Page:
Aruzenjin 1 27 2012 Why bringing that up. It didn¿t happen. Or it did and nothing can be done. It happened too long ago. That is at times the mentality of those who condemns that nasty girl. They can't accept that people like themselves did what they did, that certain special moment after a war was a crucial time when the very fabric of their culture was at stake, and they let that great opportunity pass, fearfully, distracting themselves in so many other media-invented meanders. But now they are going to be at the mercy of a girl, and a film director with courage, wit and humor that will pin them down and will see them squirming and trying to justify the attacks of oblivion that paralyzed a lot of things in them. Maybe one day, when a nasty girl appears in our own communities and starts asking questions, we may remember the girl from this film and invite her home and tell her about the nightmares and show her the souvenirs of the wars some of us witnessed and some others fought and some others lived through, or profited from, just like the sympathizers, collaborators, friends, relatives and neighbors did in Germany, unquestioning. Remember what we did during our own wars. War criminals go back home and live normal lives, just like the now very old Nazi collaborators did and still do in Germany and elsewhere. We enjoyed, smug and contented, every time some Israeli agents pinned down a Nazi war criminal... How happy would we get if some, let¿s say, Vietnamese agent does the same in one of our towns? Nobody holds the center. Beware of the nasty girl. That is the message in this film.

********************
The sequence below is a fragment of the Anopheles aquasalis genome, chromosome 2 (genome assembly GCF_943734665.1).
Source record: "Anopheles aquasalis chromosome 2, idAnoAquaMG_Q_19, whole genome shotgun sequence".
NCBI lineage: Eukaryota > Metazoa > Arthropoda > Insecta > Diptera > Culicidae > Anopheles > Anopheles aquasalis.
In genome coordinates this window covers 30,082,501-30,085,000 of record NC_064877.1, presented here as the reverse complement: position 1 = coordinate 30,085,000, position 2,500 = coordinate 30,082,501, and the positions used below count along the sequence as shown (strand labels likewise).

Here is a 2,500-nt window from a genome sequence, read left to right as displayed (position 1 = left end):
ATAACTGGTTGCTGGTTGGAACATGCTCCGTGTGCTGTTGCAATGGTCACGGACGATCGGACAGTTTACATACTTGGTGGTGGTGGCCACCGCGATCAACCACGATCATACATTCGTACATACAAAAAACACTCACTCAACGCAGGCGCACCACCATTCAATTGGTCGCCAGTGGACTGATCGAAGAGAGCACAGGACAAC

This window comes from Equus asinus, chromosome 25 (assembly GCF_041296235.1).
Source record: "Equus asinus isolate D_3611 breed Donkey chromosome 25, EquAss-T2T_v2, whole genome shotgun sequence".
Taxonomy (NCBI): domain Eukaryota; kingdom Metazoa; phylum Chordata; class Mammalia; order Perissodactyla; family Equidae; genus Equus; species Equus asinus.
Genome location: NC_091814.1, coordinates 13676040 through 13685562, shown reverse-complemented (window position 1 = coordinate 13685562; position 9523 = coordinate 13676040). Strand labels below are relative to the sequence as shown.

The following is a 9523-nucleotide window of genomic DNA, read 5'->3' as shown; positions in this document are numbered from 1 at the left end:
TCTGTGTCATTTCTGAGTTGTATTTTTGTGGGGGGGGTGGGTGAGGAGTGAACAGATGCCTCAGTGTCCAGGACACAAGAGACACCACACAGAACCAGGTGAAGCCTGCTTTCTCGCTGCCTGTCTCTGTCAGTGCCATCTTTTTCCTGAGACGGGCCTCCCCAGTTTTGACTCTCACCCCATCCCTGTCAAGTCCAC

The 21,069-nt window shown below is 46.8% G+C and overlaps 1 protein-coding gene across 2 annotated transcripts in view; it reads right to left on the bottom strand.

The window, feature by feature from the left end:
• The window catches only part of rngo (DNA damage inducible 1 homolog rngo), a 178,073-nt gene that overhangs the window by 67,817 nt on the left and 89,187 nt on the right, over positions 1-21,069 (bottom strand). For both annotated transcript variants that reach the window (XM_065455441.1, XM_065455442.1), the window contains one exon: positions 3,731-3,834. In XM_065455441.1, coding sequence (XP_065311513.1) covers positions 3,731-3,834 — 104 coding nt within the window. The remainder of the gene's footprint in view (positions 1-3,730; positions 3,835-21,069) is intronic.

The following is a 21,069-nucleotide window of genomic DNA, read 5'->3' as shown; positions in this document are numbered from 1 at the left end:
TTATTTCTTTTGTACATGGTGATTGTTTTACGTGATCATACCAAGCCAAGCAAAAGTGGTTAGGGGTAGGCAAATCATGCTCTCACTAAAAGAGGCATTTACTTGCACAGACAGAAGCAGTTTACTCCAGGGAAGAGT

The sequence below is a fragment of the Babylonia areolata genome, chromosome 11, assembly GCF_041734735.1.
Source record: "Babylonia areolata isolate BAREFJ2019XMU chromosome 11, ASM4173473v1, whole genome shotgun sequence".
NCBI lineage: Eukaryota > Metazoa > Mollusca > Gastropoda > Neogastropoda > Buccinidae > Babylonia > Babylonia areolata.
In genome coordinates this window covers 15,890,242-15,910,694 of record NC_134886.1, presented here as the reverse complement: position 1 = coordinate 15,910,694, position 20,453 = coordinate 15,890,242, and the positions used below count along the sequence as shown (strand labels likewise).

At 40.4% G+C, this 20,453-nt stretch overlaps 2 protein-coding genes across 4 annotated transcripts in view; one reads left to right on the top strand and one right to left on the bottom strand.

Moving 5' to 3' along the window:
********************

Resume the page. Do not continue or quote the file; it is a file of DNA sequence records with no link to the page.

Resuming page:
The style is very interesting. The topic is serious: a young woman unearthing information about Nazi collaboration, and the town’s efforts to thwart her, including violence. Yet the manner is light-hearted, almost comical at times. The contrast is striking. The story of her tenacity is impressive, and there are some brave characters. The former collaborators are also resilient, but they ultimately have no choice but to give way. This is a story larger than just Germany, but really about groups who close ranks to avoid public humiliation and embarrassment for past weaknesses. The only fault in the film is the ending. Probably meant as a surprise but it just came off leaving us to scratch our heads

Absolutely phenomenal. Makes me wonder about my own home country. Love God and love his people. But the more I know the less I trust those I used to trust. Sometimes I wish it would be not so. Two years ago I went to Dachau. There I overheard a tour guide. He said, "As long as the old leadership more the administration the concentration camp did not receive much attention from the community. But the resigning or dying out of our town's leaders with Nazi past, Dachau is starting to confront the horrors of the Holocaust." This is my paraphrasing. Watch the movie. Get over the strange art of cinematography and just listen to what it has to say. Anna Rosmus who is portrayed by the fictitious character of Sonja Rosenbaum has a ton of courage in the face of extreme opposition.